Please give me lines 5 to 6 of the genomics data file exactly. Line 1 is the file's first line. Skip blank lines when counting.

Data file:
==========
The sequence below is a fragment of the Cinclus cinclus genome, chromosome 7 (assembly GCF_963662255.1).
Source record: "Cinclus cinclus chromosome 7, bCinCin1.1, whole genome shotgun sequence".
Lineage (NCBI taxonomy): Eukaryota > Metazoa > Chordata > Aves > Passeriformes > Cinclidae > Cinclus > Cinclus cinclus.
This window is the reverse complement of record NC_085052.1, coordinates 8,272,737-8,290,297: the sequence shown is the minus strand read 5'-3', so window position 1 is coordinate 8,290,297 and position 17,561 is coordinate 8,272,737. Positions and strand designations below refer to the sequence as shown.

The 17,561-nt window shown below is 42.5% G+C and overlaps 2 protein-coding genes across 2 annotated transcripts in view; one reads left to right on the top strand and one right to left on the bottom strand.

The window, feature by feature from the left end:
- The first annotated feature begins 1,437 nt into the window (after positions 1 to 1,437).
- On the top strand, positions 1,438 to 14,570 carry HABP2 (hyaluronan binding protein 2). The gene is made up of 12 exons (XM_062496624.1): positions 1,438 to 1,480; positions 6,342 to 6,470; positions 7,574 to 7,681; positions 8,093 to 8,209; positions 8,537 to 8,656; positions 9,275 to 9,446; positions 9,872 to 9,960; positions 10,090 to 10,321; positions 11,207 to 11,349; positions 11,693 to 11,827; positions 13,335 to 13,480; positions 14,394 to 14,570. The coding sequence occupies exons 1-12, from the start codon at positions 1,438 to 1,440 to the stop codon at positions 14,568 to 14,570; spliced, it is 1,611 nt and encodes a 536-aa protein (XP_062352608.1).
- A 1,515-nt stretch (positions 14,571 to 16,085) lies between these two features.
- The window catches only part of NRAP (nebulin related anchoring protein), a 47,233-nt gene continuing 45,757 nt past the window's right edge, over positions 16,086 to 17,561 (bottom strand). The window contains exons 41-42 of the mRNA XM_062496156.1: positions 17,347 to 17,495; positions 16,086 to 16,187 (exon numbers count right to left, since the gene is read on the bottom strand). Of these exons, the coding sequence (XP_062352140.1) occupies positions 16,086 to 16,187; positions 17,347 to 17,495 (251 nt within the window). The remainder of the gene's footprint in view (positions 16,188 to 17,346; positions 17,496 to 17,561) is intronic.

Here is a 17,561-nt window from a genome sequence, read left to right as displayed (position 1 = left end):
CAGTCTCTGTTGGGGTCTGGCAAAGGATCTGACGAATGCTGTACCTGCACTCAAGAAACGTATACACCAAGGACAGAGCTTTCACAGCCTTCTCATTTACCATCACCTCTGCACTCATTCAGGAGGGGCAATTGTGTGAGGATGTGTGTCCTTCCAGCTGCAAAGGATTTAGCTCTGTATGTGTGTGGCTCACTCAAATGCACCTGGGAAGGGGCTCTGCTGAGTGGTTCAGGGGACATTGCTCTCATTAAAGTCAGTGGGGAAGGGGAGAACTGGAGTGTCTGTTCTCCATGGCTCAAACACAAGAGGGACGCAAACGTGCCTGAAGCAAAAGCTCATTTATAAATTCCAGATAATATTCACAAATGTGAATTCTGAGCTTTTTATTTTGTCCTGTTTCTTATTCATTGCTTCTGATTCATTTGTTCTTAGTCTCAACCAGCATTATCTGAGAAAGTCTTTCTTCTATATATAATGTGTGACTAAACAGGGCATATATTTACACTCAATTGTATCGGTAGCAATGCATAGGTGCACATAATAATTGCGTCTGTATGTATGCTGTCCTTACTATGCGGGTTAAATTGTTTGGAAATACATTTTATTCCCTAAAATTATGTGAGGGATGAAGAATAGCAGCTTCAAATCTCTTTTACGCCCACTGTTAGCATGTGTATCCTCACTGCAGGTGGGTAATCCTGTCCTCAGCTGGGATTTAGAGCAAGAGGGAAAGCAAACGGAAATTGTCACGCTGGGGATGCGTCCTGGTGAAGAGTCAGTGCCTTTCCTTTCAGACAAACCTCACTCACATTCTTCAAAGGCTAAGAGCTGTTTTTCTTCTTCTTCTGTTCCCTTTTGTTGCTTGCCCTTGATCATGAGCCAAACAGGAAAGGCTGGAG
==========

The 17,561-nt window shown below is 42.5% G+C and overlaps 2 protein-coding genes across 2 annotated transcripts in view; one reads left to right on the top strand and one right to left on the bottom strand.

The window, feature by feature from the left end: